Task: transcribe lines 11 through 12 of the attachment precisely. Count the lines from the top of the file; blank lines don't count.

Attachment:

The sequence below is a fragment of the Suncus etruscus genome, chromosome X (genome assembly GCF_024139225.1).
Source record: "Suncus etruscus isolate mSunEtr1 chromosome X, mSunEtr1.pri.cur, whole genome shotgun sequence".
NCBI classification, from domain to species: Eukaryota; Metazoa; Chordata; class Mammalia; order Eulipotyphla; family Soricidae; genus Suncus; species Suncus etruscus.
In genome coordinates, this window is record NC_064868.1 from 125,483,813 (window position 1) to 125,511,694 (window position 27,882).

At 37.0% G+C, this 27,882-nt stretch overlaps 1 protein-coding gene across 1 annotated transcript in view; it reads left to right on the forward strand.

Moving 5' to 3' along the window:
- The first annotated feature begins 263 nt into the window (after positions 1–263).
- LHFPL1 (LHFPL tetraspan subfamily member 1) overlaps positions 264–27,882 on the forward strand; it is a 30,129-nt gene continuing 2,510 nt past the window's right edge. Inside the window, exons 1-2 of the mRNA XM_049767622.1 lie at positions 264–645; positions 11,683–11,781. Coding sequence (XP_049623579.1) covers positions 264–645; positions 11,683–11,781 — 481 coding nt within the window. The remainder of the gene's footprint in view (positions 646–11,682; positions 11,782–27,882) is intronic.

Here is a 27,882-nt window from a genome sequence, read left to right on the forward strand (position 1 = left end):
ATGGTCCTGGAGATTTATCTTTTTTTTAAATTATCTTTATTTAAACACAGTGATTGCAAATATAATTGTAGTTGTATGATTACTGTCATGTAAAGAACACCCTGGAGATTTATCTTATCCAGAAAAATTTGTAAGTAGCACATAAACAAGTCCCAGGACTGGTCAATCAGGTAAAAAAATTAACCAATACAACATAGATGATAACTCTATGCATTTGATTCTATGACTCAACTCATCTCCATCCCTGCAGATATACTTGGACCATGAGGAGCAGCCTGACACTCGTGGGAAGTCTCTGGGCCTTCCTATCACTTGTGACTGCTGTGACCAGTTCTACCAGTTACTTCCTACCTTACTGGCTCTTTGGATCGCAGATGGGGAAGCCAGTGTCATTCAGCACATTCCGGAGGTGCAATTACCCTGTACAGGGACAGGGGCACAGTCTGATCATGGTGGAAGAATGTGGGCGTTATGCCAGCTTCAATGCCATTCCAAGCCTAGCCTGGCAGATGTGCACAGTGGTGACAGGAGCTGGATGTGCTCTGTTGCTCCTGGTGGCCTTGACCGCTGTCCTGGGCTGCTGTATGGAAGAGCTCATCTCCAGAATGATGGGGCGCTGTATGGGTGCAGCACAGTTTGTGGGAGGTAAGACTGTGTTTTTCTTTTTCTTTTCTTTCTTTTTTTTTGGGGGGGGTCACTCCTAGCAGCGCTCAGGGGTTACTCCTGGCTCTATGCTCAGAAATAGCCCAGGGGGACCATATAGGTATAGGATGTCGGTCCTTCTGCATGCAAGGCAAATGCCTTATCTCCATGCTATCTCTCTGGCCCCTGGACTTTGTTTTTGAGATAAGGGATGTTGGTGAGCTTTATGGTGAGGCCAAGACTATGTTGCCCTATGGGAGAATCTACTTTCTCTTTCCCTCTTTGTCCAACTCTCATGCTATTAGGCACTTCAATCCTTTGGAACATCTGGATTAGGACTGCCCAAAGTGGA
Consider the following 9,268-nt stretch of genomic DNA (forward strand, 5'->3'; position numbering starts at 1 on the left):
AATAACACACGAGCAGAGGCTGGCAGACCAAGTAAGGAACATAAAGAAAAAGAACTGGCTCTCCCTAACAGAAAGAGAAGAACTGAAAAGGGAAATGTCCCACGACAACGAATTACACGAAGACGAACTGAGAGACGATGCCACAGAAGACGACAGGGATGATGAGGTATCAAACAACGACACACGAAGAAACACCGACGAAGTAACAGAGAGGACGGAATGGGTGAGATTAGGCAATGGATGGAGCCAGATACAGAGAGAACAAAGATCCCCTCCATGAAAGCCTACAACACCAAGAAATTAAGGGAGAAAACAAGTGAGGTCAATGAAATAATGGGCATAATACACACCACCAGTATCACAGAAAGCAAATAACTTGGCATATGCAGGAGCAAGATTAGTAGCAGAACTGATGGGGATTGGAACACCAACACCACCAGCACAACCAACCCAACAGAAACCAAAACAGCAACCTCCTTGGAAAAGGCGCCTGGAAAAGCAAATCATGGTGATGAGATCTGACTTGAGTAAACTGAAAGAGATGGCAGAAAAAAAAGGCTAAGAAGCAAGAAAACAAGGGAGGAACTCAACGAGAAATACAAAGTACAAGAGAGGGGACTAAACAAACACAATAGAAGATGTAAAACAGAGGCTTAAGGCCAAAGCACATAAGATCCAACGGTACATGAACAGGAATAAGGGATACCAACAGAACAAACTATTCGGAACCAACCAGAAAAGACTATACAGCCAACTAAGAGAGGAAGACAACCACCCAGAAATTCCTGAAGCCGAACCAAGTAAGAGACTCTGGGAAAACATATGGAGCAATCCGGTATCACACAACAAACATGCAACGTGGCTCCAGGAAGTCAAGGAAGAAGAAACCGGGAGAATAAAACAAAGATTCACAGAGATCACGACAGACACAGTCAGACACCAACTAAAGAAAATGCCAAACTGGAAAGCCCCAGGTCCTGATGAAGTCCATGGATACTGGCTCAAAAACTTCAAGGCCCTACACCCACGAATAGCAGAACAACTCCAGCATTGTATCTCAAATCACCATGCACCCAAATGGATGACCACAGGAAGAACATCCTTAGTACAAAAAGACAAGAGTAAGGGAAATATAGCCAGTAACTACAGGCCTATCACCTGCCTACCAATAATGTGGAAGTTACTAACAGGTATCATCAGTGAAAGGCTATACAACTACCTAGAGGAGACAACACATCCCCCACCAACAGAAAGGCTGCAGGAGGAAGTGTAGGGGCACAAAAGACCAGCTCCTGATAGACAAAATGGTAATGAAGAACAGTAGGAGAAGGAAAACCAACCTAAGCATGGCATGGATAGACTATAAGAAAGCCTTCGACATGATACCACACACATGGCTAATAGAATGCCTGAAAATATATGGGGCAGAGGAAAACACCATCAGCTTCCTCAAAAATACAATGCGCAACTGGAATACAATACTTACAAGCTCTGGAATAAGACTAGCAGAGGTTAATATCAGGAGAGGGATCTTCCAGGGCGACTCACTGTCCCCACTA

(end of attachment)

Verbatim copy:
Consider the following 9,268-nt stretch of genomic DNA (forward strand, 5'->3'; position numbering starts at 1 on the left):
AATAACACACGAGCAGAGGCTGGCAGACCAAGTAAGGAACATAAAGAAAAAGAACTGGCTCTCCCTAACAGAAAGAGAAGAACTGAAAAGGGAAATGTCCCACGACAACGAATTACACGAAGACGAACTGAGAGACGATGCCACAGAAGACGACAGGGATGATGAGGTATCAAACAACGACACACGAAGAAACACCGACGAAGTAACAGAGAGGACGGAATGGGTGAGATTAGGCAATGGATGGAGCCAGATACAGAGAGAACAAAGATCCCCTCCATGAAAGCCTACAACACCAAGAAATTAAGGGAGAAAACAAGTGAGGTCAATGAAATAATGGGCATAATACACACCACCAGTATCACAGAAAGCAAATAACTTGGCATATGCAGGAGCAAGATTAGTAGCAGAACTGATGGGGATTGGAACACCAACACCACCAGCACAACCAACCCAACAGAAACCAAAACAGCAACCTCCTTGGAAAAGGCGCCTGGAAAAGCAAATCATGGTGATGAGATCTGACTTGAGTAAACTGAAAGAGATGGCAGAAAAAAAAGGCTAAGAAGCAAGAAAACAAGGGAGGAACTCAACGAGAAATACAAAGTACAAGAGAGGGGACTAAACAAACACAATAGAAGATGTAAAACAGAGGCTTAAGGCCAAAGCACATAAGATCCAACGGTACATGAACAGGAATAAGGGATACCAACAGAACAAACTATTCGGAACCAACCAGAAAAGACTATACAGCCAACTAAGAGAGGAAGACAACCACCCAGAAATTCCTGAAGCCGAACCAAGTAAGAGACTCTGGGAAAACATATGGAGCAATCCGGTATCACACAACAAACATGCAACGTGGCTCCAGGAAGTCAAGGAAGAAGAAACCGGGAGAATAAAACAAAGATTCACAGAGATCACGACAGACACAGTCAGACACCAACTAAAGAAAATGCCAAACTGGAAAGCCCCAGGTCCTGATGAAGTCCATGGATACTGGCTCAAAAACTTCAAGGCCCTACACCCACGAATAGCAGAACAACTCCAGCATTGTATCTCAAATCACCATGCACCCAAATGGATGACCACAGGAAGAACATCCTTAGTACAAAAAGACAAGAGTAAGGGAAATATAGCCAGTAACTACAGGCCTATCACCTGCCTACCAATAATGTGGAAGTTACTAACAGGTATCATCAGTGAAAGGCTATACAACTACCTAGAGGAGACAACACATCCCCCACCAACAGAAAGGCTGCAGGAGGAAGTGTAGGGGCACAAAAGACCAGCTCCTGATAGACAAAATGGTAATGAAGAACAGTAGGAGAAGGAAAACCAACCTAAGCATGGCATGGATAGACTATAAGAAAGCCTTCGACATGATACCACACACATGGCTAATAGAATGCCTGAAAATATATGGGGCAGAGGAAAACACCATCAGCTTCCTCAAAAATACAATGCGCAACTGGAATACAATACTTACAAGCTCTGGAATAAGACTAGCAGAGGTTAATATCAGGAGAGGGATCTTCCAGGGCGACTCACTGTCCCCACTA